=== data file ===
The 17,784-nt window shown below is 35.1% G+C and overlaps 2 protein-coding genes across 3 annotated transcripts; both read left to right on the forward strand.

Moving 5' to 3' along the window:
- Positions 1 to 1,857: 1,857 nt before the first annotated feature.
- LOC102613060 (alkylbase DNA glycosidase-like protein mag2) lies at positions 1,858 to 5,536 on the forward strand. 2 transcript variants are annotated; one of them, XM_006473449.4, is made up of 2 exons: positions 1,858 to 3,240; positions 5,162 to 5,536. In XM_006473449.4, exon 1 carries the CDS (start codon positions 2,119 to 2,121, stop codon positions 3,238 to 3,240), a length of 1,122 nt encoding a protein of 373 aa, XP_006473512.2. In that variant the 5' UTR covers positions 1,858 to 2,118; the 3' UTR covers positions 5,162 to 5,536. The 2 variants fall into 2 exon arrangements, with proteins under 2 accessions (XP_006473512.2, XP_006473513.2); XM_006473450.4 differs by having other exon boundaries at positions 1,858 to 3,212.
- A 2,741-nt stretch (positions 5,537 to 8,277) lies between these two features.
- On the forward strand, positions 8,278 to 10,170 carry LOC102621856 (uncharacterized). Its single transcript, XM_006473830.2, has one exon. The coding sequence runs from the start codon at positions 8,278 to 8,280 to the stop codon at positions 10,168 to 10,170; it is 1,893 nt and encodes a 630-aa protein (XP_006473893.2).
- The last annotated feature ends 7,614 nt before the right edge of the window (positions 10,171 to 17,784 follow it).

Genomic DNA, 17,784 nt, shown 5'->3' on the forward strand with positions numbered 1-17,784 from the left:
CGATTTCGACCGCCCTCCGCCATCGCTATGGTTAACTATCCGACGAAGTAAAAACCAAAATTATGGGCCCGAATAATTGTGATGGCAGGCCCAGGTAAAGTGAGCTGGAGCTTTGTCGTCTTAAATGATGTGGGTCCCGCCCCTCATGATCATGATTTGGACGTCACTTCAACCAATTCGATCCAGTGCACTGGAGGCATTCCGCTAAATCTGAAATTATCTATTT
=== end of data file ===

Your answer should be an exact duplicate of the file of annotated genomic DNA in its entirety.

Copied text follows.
The 17,784-nt window shown below is 35.1% G+C and overlaps 2 protein-coding genes across 3 annotated transcripts; both read left to right on the forward strand.

Moving 5' to 3' along the window:
- Positions 1 to 1,857: 1,857 nt before the first annotated feature.
- LOC102613060 (alkylbase DNA glycosidase-like protein mag2) lies at positions 1,858 to 5,536 on the forward strand. 2 transcript variants are annotated; one of them, XM_006473449.4, is made up of 2 exons: positions 1,858 to 3,240; positions 5,162 to 5,536. In XM_006473449.4, exon 1 carries the CDS (start codon positions 2,119 to 2,121, stop codon positions 3,238 to 3,240), a length of 1,122 nt encoding a protein of 373 aa, XP_006473512.2. In that variant the 5' UTR covers positions 1,858 to 2,118; the 3' UTR covers positions 5,162 to 5,536. The 2 variants fall into 2 exon arrangements, with proteins under 2 accessions (XP_006473512.2, XP_006473513.2); XM_006473450.4 differs by having other exon boundaries at positions 1,858 to 3,212.
- A 2,741-nt stretch (positions 5,537 to 8,277) lies between these two features.
- On the forward strand, positions 8,278 to 10,170 carry LOC102621856 (uncharacterized). Its single transcript, XM_006473830.2, has one exon. The coding sequence runs from the start codon at positions 8,278 to 8,280 to the stop codon at positions 10,168 to 10,170; it is 1,893 nt and encodes a 630-aa protein (XP_006473893.2).
- The last annotated feature ends 7,614 nt before the right edge of the window (positions 10,171 to 17,784 follow it).

Genomic DNA, 17,784 nt, shown 5'->3' on the forward strand with positions numbered 1-17,784 from the left:
CGATTTCGACCGCCCTCCGCCATCGCTATGGTTAACTATCCGACGAAGTAAAAACCAAAATTATGGGCCCGAATAATTGTGATGGCAGGCCCAGGTAAAGTGAGCTGGAGCTTTGTCGTCTTAAATGATGTGGGTCCCGCCCCTCATGATCATGATTTGGACGTCACTTCAACCAATTCGATCCAGTGCACTGGAGGCATTCCGCTAAATCTGAAATTATCTATTT